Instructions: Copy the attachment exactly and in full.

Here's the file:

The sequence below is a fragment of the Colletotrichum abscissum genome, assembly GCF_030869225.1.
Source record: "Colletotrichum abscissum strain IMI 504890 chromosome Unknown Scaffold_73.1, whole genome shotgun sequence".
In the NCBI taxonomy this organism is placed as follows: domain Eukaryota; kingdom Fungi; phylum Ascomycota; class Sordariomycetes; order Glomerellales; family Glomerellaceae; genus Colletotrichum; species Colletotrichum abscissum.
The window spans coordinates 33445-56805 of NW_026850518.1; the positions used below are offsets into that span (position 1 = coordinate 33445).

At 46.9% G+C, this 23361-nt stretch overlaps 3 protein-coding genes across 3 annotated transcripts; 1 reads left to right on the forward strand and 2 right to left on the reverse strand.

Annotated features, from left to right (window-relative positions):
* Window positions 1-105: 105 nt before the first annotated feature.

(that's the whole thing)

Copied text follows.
The sequence below is a fragment of the Colletotrichum abscissum genome, assembly GCF_030869225.1.
Source record: "Colletotrichum abscissum strain IMI 504890 chromosome Unknown Scaffold_73.1, whole genome shotgun sequence".
In the NCBI taxonomy this organism is placed as follows: domain Eukaryota; kingdom Fungi; phylum Ascomycota; class Sordariomycetes; order Glomerellales; family Glomerellaceae; genus Colletotrichum; species Colletotrichum abscissum.
The window spans coordinates 33445-56805 of NW_026850518.1; the positions used below are offsets into that span (position 1 = coordinate 33445).

At 46.9% G+C, this 23361-nt stretch overlaps 3 protein-coding genes across 3 annotated transcripts; 1 reads left to right on the forward strand and 2 right to left on the reverse strand.

Annotated features, from left to right (window-relative positions):
* Window positions 1-105: 105 nt before the first annotated feature.